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Stolen truck incident sparks learning opportunity

Streator FFA named national champions in Strengthening Agriculture

Streator FFA members each took a turn in the seat of the semi truck for the Becoming Semi Aware Project that earned the chapter national champion honors in the Strengthening Agriculture area.
Streator FFA members each took a turn in the seat of the semi truck for the Becoming Semi Aware Project that earned the chapter national champion honors in the Strengthening Agriculture area.

INDIANAPOLIS — The Streator FFA chapter turned a negative experience into a learning opportunity for their school which became a national award-winning project.

The Streator FFA Chapter was presented the national champion award in Strengthening Agriculture at the recent 93rd National FFA Convention and Expo.

The Becoming Semi Aware project was developed by the chapter after a semi truck was stolen from one of their FFA Alumni members.

“His facility was broken into and the guy found keys to his semi and took it for a joy ride,” said Riley Hintzsche, agricultural teacher and FFA adviser at Streator Township High School. “He drove the semi for three miles going through ditches, hitting mailboxes and crashing it into trees.”

The FFA adviser challenged his officer team to turn this event into a learning experience.

“In August 2018, we did the first semi project on campus where the kids learned about blind spots,” Hintzsche said.

Students sat in the driver seat of the semi and checked each mirror from that position.

“In the blind spots we parked different school vehicles and they had to tell us which ones they could or couldn’t see,” Hintzsche said. “The kids were shocked to realize what semi drivers see when you are driving next to them or behind them.”

Also during the project, the students walked a couple of blocks from 350 to 400 feet.

“We told them if a semi is traveling 65 mph and is fully loaded this is where it will come to a complete stop,” Hintzsche said. “The kids questioned if that would happen even if there are cars in front of the semi and we said yes.”

Last fall, 205 students, half were taking driver education classes and half were FFA members, completed the semi awareness program.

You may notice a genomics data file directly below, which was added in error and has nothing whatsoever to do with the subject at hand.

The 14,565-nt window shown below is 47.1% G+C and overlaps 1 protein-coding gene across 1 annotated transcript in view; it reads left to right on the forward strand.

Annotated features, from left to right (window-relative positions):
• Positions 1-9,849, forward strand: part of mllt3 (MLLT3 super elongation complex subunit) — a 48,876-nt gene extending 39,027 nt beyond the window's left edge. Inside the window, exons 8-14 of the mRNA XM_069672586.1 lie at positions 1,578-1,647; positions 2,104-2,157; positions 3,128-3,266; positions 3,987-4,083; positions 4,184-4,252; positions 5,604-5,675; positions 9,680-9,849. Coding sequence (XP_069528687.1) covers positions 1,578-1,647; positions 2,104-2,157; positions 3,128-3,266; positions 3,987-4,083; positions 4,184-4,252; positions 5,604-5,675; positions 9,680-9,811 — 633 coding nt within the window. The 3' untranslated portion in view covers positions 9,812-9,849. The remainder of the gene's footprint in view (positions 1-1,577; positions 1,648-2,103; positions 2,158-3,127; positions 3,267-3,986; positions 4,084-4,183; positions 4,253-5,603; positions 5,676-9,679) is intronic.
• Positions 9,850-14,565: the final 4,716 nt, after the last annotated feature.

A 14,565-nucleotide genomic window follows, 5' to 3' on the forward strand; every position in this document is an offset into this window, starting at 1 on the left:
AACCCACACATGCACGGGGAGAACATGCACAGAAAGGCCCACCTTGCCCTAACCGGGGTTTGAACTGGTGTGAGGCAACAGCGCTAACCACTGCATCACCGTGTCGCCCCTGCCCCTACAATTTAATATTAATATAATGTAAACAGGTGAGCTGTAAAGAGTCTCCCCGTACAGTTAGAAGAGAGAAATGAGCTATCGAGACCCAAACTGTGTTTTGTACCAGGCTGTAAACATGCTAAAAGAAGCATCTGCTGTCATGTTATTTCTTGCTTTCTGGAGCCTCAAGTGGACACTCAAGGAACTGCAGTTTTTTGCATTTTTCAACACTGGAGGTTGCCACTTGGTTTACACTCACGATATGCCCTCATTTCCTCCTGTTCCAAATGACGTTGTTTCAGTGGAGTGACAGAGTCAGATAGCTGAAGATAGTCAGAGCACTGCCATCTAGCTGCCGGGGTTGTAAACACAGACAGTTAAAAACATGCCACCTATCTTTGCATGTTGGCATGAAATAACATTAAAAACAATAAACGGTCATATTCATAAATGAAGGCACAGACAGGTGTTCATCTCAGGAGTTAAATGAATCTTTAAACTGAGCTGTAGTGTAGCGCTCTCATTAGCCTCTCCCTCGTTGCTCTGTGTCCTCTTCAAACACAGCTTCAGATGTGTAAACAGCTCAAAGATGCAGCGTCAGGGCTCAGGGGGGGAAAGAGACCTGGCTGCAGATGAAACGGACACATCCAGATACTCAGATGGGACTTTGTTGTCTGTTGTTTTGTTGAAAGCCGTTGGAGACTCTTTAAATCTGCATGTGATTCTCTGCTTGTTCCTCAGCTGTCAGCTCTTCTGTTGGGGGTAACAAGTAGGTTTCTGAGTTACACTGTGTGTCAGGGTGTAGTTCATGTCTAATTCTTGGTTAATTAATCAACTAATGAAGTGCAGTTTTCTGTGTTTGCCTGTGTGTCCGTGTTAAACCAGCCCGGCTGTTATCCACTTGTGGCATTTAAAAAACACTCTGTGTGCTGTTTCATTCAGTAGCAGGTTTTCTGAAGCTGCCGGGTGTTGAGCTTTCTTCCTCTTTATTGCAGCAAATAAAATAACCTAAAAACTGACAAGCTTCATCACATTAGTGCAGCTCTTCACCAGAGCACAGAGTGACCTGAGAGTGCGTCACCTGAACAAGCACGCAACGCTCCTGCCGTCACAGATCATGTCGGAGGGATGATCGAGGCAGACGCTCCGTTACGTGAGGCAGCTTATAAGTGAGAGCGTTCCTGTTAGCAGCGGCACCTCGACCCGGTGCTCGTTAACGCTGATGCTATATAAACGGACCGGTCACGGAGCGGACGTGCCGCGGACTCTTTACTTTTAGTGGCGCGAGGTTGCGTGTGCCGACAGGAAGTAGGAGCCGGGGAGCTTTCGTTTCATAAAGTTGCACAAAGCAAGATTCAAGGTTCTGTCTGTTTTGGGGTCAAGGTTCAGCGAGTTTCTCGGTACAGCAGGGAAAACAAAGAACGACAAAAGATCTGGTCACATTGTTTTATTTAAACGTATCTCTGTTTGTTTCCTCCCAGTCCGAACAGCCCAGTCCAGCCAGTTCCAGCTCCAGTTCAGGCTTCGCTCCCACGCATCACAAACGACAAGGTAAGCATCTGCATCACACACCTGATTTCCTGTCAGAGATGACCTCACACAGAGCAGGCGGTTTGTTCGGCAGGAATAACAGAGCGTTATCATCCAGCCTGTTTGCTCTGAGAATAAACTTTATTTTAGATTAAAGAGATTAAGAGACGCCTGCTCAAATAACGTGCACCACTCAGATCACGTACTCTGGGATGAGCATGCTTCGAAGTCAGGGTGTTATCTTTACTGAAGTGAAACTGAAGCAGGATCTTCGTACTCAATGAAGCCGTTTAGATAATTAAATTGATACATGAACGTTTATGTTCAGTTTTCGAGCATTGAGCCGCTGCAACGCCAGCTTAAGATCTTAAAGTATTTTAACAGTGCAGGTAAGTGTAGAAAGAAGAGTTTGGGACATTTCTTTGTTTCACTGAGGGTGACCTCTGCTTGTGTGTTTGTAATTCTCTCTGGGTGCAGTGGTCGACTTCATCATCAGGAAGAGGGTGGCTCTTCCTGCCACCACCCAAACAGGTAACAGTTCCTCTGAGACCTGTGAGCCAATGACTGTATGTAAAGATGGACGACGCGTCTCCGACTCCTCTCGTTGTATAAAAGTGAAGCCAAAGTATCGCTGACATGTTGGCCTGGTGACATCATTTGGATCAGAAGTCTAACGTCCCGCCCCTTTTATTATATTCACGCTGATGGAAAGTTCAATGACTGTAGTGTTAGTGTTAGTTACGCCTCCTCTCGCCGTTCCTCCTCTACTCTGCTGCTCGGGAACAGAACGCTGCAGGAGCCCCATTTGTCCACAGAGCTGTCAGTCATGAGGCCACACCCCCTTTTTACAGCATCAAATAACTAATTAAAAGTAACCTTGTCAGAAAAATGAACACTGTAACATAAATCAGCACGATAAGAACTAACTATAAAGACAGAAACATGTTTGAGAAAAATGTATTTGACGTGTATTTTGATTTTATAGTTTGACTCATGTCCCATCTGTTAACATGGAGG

“We were going to do it again this fall, but we couldn’t because of COVID so we’re thinking about doing it next spring,” Hintzsche said.

Ideally, the goal for the project is to add more vehicles such as a planter and tractor or a combine.

“That will allow them to see why they should move over,” Hintzsche said. “And understand where the combine is and if he needs to get around a mailbox, you need to be alert for the right side of the combine, not just the left.”

Since the national convention was a virtual event this year, the chapter prepared a video about the semi project for the judging process. The members had about 14 days to complete the video after learning they were selected a national finalist.

Alexandra Austin and Jeniece White completed the video for the chapter that includes close to 100 members.

“I can’t tell you how many times I watched the video,” Hintzsche said. “Hats off to the girls. They did an awesome job.”

Streator FFA members were quite excited about the prestigious award.

“I believe this is the first time in our chapter’s history to win an award like this,” the FFA adviser said about the chapter founded in 1936. “And as an ag teacher this is my first time to be even selected for top 10.”

The students were pulled into the virtual convention live via Zoom during the announcement of the award.

“I don’t want it this way every year because nothing will replace the feeling of being on stage in front of 50,000 people with the lights shining on the back of your neck and chills running up your spine,” Hintzsche said. “I couldn’t contest to that until I was on stage with a member last year.”

It is really important to thank all the people who assisted with this project, Hintzsche said.

“You can’t get anywhere without thanking those individuals that have helped you a lot and we got a lot of help from alumni, our school and the students,” he said. “The number of people this impacts, not just from the award but from start to finish, all the resources and people who actually had their hand on it.”

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